With the biggest one-day reduction of interest rates in history announced Tuesday, the Federal Reserve’s attempts to resuscitate the U.S. economy could be a mistake, according to University of Notre Dame economist Nelson Mark.
“The rate cut doesn’t speak directly to the problem at hand, which is a seizing up of bank credit. Instead, I would have thought that the Fed would try to bolster confidence by acting as a lender of last resort and providing liquidity to the payments system,” said Mark, who specializes in international asset pricing and exchange rate economics.
The Federal Reserve dropped interest rates by three-quarters of a percentage point, to 3.5 percent.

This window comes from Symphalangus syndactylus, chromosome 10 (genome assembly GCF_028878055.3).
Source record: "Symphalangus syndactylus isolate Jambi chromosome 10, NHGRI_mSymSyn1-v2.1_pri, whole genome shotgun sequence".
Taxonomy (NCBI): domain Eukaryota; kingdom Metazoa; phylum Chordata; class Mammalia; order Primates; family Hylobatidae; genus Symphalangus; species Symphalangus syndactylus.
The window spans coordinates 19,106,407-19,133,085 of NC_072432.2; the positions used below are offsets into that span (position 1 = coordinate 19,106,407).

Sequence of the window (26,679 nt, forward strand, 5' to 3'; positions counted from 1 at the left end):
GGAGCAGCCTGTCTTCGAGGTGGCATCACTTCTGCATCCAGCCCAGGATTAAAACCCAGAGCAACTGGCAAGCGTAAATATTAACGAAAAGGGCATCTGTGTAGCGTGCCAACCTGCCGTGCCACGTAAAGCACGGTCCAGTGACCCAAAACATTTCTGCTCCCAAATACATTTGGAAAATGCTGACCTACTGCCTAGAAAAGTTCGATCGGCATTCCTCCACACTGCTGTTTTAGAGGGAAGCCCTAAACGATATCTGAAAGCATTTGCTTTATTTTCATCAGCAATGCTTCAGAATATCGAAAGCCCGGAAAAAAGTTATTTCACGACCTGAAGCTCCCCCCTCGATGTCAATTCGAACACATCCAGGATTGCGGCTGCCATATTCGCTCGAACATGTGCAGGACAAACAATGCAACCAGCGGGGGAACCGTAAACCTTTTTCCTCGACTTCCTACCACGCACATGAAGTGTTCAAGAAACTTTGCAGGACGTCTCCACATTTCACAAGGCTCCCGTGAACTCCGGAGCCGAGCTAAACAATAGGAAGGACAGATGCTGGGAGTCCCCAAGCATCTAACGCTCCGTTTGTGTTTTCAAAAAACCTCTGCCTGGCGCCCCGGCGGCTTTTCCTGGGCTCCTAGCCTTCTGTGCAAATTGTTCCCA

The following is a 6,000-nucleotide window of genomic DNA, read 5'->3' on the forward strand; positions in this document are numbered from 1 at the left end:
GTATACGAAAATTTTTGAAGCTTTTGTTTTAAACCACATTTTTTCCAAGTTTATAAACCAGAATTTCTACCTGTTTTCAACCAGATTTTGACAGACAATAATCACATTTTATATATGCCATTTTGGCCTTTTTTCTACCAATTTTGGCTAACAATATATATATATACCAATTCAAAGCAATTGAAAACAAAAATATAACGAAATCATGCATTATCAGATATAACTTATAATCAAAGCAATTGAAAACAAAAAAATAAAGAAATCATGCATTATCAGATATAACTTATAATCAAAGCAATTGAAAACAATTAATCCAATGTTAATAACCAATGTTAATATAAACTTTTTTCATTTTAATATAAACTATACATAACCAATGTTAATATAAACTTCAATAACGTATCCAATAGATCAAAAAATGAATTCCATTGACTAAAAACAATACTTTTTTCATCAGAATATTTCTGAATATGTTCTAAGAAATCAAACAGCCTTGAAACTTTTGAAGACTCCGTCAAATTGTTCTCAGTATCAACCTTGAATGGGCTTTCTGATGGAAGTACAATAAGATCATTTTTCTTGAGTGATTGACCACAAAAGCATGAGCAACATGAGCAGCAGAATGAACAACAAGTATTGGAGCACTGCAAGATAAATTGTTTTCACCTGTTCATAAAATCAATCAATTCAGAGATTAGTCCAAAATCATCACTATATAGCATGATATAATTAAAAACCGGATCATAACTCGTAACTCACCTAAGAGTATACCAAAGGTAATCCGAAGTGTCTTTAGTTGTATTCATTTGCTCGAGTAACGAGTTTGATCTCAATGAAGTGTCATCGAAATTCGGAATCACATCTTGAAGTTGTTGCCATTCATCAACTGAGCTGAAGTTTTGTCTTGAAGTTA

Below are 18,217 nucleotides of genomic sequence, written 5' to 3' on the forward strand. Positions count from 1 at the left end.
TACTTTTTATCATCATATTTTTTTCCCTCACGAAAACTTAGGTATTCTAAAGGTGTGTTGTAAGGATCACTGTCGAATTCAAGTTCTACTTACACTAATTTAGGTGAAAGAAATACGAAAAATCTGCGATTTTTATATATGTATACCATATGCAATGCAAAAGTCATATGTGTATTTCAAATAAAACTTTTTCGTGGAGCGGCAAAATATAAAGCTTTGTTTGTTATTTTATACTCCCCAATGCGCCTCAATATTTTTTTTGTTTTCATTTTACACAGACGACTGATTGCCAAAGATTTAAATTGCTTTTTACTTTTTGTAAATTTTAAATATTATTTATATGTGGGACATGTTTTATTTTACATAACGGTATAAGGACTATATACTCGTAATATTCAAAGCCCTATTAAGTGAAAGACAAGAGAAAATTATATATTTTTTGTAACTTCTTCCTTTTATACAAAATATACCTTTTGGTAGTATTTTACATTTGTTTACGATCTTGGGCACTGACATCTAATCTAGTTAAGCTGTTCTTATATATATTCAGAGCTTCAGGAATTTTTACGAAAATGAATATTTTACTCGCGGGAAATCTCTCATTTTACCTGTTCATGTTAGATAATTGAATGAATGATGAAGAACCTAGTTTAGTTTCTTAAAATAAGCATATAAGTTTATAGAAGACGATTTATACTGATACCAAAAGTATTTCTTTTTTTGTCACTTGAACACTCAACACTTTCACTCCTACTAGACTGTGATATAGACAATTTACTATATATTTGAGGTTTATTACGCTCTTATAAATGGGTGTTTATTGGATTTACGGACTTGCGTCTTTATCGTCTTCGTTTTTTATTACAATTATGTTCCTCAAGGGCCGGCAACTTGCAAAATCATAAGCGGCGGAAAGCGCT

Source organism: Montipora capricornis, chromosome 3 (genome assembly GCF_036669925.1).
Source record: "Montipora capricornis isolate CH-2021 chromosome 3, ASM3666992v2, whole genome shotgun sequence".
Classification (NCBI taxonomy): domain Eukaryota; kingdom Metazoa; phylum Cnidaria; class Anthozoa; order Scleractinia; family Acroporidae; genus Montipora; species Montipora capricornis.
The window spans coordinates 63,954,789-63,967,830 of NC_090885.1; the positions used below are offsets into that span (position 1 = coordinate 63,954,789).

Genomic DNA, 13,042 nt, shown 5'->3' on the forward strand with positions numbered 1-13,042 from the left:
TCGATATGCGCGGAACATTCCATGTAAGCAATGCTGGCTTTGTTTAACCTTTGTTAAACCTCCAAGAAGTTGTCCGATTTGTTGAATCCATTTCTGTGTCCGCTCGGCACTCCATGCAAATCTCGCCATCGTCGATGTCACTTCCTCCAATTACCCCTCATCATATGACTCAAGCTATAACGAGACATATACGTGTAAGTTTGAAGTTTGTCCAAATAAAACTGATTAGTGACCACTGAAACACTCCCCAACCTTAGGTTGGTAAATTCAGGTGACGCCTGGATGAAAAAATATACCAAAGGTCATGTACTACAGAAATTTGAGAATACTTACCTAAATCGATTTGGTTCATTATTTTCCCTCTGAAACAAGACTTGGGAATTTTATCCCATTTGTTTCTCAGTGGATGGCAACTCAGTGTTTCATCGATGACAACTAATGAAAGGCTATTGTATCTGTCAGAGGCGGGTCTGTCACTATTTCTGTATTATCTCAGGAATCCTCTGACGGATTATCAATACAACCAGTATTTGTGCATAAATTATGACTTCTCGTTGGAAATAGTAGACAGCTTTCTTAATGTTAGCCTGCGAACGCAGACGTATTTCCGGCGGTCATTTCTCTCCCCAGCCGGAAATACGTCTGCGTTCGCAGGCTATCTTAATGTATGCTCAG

“The headline inflation rate for 2007 was around 4 percent,” Mark said. “Setting the real Fed funds rate at 3.5 percent has a good chance of accelerating inflation in 2008, which could turn out to be a huge problem for the Fed down the road.”
Last year’s steadily rising inflation provided an environment in which companies could raise prices with relative ease.
“If we have another round of cheap credit that adds to consumer demand, we run the risk that firms will raise prices by even more in the future,” Mark said.
Media advisory: Mark’s comments may be used in whole or in part. He can be reached for further comment at 574-631-0518 or email@example.com .
Originally published by newsinfo.nd.edu on January 23, 2008.at